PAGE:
Thursday, April 30, 2015

Future Proof NetBeans IDE: Filter Out JavaScript Parser Errors

By: Geertjan Wielenga | Product Manager

Yes, it's a crazy, crazy world, with each day so full of JavaScript.

React.js is the cool kid of the hour and, of course, in terms of end-to-end tooling, NetBeans IDE is great. In other words, you can set up your React.js application in seconds (and forget the command line completely), use Bower and NPM with it easily, you can debug it, run it into the browser, interact with it live in the browser, wrap it into a native Android or iOS app via integrated Cordova tooling, deploy to Android and iOS, etc etc etc. And all for free!

However, each of these new JavaScript frameworks comes with their own special (some might say "squirly") addition to the syntax of JavaScript, which breaks the editor, as shown below, i.e., click to enlarge the screenshot and then look at the error marks:

That makes the editor unusable for React.js and for whatever new JavaScript framework pops up over night to claim the "we are the coolest JavaScript framework in town" prize of the moment. Rather than running after each and every framework and providing tools for it and then finding that by the time the tools are released no one cares about the framework anymore, a simple solution is to let the user turn off the error marks in the JavaScript editor:

https://netbeans.org/bugzilla/show_bug.cgi?id=251797

Here's how it works, from the next release onwards, and already in development builds, i.e., not in NetBeans IDE 8.0.2, but in the next release. You'll simply click on one of the yellow lightbulbs and then NetBeans will offer a scope within which the error parsing should be disabled:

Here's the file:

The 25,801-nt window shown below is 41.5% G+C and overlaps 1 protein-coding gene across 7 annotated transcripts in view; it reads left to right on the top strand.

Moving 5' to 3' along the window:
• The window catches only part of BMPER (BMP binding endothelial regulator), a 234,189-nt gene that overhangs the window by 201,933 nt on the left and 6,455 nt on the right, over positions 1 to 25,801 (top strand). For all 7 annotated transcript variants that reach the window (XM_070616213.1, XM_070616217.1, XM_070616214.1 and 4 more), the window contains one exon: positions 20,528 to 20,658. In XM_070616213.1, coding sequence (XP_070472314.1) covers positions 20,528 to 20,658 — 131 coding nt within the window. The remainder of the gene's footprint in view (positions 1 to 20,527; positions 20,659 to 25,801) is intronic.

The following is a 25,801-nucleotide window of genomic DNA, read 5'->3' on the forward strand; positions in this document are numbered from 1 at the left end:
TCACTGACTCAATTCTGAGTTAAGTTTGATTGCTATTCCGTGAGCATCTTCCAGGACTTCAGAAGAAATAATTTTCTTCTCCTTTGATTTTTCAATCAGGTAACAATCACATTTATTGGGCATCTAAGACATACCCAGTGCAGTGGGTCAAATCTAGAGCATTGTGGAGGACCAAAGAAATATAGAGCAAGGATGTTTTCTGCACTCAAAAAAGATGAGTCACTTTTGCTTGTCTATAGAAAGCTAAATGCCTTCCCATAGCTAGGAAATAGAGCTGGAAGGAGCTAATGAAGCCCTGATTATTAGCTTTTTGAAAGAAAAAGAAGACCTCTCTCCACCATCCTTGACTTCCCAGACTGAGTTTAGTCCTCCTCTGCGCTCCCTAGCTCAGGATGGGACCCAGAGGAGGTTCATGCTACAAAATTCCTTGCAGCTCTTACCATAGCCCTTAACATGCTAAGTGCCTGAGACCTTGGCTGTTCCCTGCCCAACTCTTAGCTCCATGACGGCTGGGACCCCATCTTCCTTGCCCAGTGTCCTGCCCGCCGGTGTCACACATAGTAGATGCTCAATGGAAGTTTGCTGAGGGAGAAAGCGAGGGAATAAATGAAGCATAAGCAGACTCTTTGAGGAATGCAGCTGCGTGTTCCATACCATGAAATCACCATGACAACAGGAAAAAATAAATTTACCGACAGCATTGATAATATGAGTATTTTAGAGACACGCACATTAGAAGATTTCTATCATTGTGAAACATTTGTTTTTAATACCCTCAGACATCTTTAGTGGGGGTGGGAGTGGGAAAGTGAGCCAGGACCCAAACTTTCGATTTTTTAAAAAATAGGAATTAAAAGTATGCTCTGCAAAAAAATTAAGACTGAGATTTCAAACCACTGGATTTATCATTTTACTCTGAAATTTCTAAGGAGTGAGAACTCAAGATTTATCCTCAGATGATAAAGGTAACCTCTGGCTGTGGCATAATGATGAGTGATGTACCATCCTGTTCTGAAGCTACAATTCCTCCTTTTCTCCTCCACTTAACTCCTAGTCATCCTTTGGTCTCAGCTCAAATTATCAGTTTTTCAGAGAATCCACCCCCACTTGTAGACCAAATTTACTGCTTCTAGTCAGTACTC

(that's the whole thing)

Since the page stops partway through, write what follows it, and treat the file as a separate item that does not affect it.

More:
Right now, the above will result in the below:

Notice that there are still some error underlines, though everything else has been filtered out, which is being tracked here:

https://netbeans.org/bugzilla/show_bug.cgi?id=252179

Onwards to a future proof NetBeans IDE!

Join the discussion

Comments ( 8 )
  • alex Thursday, April 30, 2015

    But if you do that, you'll lose all error highlighting. Unfotunately weakly typed languages are brutal on IDEs/parsers. Which is one of the reasons I never particularly liked javascript.


  • Geertjan Thursday, April 30, 2015

    Yup. That's why I like Java and also why I think DukeScript.com is a good solution.


  • alex Thursday, April 30, 2015

    I like GWT and Dart/AngularDart, but compiling _into_ javascript still has some drawbacks. I'm going to look at Coffe/TypeScript, maybe those will look better, but I doubt the tooling around those is mature enough.


  • Geertjan Friday, May 1, 2015

    Skip all that and just go straight to DukeScript.com. Save yourself some time.


  • naza Friday, May 8, 2015

    How do you deal with jsx formatting?


  • guest Friday, January 15, 2016

    I just did this, I don't like it and I want it back to normal, again. How the f@#ck am I supposed to do this? I coulndn't find any undo option to disable the filter I just turned on. You make it really, really hard for me to actually like Netbeans.


  • Henry Friday, January 15, 2016

    Do you talk like this to people in real life? If not, why is it acceptable to talk like this to someone in the comments of a blog?


  • Ali Friday, May 12, 2017
    How do you undo the disable? I am unable to figure out how to turn the parsing back on.
Please enter your name.Please provide a valid email address.Please enter a comment.CAPTCHA challenge response provided was incorrect. Please try again.Captcha
 

Visit the Oracle Blog

 

Contact Us

Oracle

Integrated Cloud Applications & Platform Services